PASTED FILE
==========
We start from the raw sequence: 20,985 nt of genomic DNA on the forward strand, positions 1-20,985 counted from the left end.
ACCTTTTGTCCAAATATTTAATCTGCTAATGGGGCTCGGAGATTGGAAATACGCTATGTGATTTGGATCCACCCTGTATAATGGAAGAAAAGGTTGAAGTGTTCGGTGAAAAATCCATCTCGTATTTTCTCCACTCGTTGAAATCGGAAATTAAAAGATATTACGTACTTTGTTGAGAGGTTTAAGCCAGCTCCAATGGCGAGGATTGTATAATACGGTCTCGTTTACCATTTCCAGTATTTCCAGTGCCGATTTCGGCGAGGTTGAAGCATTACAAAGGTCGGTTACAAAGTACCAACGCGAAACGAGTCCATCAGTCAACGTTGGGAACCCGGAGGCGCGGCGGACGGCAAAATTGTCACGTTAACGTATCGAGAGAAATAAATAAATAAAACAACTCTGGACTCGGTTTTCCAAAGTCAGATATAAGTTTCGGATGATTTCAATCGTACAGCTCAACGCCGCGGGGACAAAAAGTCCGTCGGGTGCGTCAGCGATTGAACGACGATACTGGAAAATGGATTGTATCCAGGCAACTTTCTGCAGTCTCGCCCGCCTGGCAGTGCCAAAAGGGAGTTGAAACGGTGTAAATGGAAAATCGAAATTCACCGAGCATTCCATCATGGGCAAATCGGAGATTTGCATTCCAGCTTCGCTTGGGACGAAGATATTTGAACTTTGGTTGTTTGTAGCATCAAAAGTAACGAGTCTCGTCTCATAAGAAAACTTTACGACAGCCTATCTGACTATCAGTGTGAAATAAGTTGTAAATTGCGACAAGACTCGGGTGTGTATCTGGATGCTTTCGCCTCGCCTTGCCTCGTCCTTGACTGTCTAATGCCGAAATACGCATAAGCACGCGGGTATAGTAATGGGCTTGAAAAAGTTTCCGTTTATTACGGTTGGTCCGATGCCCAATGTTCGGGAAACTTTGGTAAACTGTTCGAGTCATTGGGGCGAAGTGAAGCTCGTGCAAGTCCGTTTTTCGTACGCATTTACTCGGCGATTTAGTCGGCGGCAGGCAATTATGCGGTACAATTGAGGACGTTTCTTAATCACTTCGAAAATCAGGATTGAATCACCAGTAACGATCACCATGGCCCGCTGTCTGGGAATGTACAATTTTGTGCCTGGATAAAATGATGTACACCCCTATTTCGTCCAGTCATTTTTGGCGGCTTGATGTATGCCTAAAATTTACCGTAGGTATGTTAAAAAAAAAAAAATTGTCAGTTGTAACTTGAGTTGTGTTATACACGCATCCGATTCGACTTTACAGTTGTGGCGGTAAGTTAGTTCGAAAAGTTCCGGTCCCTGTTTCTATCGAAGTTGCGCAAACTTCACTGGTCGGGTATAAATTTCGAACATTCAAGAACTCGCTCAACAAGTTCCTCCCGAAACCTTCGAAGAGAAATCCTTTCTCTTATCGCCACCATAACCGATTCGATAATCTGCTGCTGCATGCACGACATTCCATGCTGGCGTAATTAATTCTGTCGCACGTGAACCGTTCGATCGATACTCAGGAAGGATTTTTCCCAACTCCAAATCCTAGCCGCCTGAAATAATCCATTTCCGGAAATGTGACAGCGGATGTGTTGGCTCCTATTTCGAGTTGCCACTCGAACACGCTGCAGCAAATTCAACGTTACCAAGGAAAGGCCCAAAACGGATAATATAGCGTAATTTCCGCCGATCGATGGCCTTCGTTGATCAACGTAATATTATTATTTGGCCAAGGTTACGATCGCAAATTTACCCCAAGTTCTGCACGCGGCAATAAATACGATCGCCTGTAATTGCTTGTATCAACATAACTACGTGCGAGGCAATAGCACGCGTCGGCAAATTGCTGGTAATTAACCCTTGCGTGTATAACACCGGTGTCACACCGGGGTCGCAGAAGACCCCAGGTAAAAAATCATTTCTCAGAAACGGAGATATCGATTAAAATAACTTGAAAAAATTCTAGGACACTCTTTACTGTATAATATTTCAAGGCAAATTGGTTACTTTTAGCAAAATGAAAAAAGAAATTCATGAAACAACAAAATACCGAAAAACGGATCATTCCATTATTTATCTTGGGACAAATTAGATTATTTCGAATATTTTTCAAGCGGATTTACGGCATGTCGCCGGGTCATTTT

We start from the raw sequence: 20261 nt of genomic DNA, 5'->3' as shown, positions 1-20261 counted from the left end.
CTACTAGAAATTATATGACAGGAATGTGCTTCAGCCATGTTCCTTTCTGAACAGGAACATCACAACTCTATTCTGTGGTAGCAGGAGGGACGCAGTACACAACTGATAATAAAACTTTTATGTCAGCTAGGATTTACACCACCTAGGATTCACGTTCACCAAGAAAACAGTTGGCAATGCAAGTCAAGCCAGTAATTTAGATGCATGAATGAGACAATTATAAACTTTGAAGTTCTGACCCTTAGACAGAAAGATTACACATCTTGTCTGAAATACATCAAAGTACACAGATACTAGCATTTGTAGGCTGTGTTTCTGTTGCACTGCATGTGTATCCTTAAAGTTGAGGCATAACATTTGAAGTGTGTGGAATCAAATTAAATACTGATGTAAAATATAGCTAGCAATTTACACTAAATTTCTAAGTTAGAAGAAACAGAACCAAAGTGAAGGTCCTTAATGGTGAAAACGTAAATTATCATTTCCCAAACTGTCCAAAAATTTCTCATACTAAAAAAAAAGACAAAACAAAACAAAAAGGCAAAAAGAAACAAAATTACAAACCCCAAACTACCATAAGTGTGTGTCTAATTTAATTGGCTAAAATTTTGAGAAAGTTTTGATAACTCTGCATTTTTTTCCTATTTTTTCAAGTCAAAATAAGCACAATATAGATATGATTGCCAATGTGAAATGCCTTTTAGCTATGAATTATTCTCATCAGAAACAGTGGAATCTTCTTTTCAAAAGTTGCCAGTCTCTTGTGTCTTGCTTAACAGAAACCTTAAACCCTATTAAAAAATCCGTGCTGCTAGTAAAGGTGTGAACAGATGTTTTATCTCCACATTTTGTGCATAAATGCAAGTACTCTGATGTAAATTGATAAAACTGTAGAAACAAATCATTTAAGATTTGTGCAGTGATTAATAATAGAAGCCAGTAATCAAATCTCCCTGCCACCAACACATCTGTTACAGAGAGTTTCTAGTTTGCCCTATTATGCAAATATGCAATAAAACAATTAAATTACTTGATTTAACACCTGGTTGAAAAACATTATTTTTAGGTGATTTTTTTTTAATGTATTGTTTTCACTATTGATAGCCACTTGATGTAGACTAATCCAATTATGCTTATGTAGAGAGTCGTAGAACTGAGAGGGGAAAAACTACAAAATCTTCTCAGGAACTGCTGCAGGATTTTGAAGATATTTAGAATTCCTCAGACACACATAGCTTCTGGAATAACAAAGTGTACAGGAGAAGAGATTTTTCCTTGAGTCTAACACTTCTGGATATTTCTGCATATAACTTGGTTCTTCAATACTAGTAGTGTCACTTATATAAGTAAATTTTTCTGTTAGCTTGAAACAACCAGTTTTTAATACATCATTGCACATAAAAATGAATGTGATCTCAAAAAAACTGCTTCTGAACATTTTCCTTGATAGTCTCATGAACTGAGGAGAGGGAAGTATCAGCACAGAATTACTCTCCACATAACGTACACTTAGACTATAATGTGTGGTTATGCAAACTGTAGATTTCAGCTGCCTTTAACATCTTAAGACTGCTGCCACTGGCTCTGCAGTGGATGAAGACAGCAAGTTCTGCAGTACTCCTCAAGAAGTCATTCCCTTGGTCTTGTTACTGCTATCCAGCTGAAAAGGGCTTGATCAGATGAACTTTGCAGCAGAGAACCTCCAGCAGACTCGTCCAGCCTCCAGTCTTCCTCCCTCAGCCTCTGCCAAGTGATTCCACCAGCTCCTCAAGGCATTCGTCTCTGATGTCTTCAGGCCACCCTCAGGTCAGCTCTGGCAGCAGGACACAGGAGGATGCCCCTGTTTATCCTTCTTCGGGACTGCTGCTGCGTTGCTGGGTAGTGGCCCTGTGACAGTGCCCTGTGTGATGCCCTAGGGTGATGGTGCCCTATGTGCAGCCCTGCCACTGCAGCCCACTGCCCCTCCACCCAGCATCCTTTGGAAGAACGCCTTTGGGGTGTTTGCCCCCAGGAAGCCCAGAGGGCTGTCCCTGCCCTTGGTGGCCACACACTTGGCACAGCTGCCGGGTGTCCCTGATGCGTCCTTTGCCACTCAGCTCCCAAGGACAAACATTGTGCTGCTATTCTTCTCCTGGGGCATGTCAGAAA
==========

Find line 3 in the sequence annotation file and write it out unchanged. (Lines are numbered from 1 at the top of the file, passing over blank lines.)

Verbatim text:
We start from the raw sequence: 20261 nt of genomic DNA, 5'->3' as shown, positions 1-20261 counted from the left end.